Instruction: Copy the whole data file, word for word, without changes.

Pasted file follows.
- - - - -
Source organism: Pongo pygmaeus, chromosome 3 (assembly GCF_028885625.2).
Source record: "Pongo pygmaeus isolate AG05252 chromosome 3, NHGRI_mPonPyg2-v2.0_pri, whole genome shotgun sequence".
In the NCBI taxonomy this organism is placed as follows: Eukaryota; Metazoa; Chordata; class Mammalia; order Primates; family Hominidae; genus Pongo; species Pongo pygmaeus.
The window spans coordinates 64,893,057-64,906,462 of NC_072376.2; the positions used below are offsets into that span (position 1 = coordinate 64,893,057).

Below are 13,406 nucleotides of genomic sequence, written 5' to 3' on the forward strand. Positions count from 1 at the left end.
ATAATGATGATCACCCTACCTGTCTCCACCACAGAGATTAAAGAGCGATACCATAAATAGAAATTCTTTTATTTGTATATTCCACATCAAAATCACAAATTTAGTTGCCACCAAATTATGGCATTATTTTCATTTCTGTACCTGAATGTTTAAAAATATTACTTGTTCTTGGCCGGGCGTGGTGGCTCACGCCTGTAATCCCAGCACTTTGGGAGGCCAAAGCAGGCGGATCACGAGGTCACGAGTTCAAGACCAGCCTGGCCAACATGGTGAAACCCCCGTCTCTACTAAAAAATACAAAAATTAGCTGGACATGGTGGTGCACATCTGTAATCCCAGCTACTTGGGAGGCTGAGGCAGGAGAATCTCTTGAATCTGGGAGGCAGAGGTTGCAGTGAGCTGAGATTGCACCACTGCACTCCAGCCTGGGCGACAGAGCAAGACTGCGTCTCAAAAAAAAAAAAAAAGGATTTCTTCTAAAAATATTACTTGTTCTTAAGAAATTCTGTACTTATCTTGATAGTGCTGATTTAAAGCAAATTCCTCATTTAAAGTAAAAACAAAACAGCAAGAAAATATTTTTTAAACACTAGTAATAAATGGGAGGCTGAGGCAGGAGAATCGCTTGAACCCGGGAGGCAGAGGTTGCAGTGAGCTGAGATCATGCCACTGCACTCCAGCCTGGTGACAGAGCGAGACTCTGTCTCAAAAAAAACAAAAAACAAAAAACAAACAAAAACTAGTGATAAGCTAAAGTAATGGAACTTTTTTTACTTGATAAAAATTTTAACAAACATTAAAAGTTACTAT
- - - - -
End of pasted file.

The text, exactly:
Source organism: Pongo pygmaeus, chromosome 3 (assembly GCF_028885625.2).
Source record: "Pongo pygmaeus isolate AG05252 chromosome 3, NHGRI_mPonPyg2-v2.0_pri, whole genome shotgun sequence".
In the NCBI taxonomy this organism is placed as follows: Eukaryota; Metazoa; Chordata; class Mammalia; order Primates; family Hominidae; genus Pongo; species Pongo pygmaeus.
The window spans coordinates 64,893,057-64,906,462 of NC_072376.2; the positions used below are offsets into that span (position 1 = coordinate 64,893,057).

Below are 13,406 nucleotides of genomic sequence, written 5' to 3' on the forward strand. Positions count from 1 at the left end.
ATAATGATGATCACCCTACCTGTCTCCACCACAGAGATTAAAGAGCGATACCATAAATAGAAATTCTTTTATTTGTATATTCCACATCAAAATCACAAATTTAGTTGCCACCAAATTATGGCATTATTTTCATTTCTGTACCTGAATGTTTAAAAATATTACTTGTTCTTGGCCGGGCGTGGTGGCTCACGCCTGTAATCCCAGCACTTTGGGAGGCCAAAGCAGGCGGATCACGAGGTCACGAGTTCAAGACCAGCCTGGCCAACATGGTGAAACCCCCGTCTCTACTAAAAAATACAAAAATTAGCTGGACATGGTGGTGCACATCTGTAATCCCAGCTACTTGGGAGGCTGAGGCAGGAGAATCTCTTGAATCTGGGAGGCAGAGGTTGCAGTGAGCTGAGATTGCACCACTGCACTCCAGCCTGGGCGACAGAGCAAGACTGCGTCTCAAAAAAAAAAAAAAAGGATTTCTTCTAAAAATATTACTTGTTCTTAAGAAATTCTGTACTTATCTTGATAGTGCTGATTTAAAGCAAATTCCTCATTTAAAGTAAAAACAAAACAGCAAGAAAATATTTTTTAAACACTAGTAATAAATGGGAGGCTGAGGCAGGAGAATCGCTTGAACCCGGGAGGCAGAGGTTGCAGTGAGCTGAGATCATGCCACTGCACTCCAGCCTGGTGACAGAGCGAGACTCTGTCTCAAAAAAAACAAAAAACAAAAAACAAACAAAAACTAGTGATAAGCTAAAGTAATGGAACTTTTTTTACTTGATAAAAATTTTAACAAACATTAAAAGTTACTAT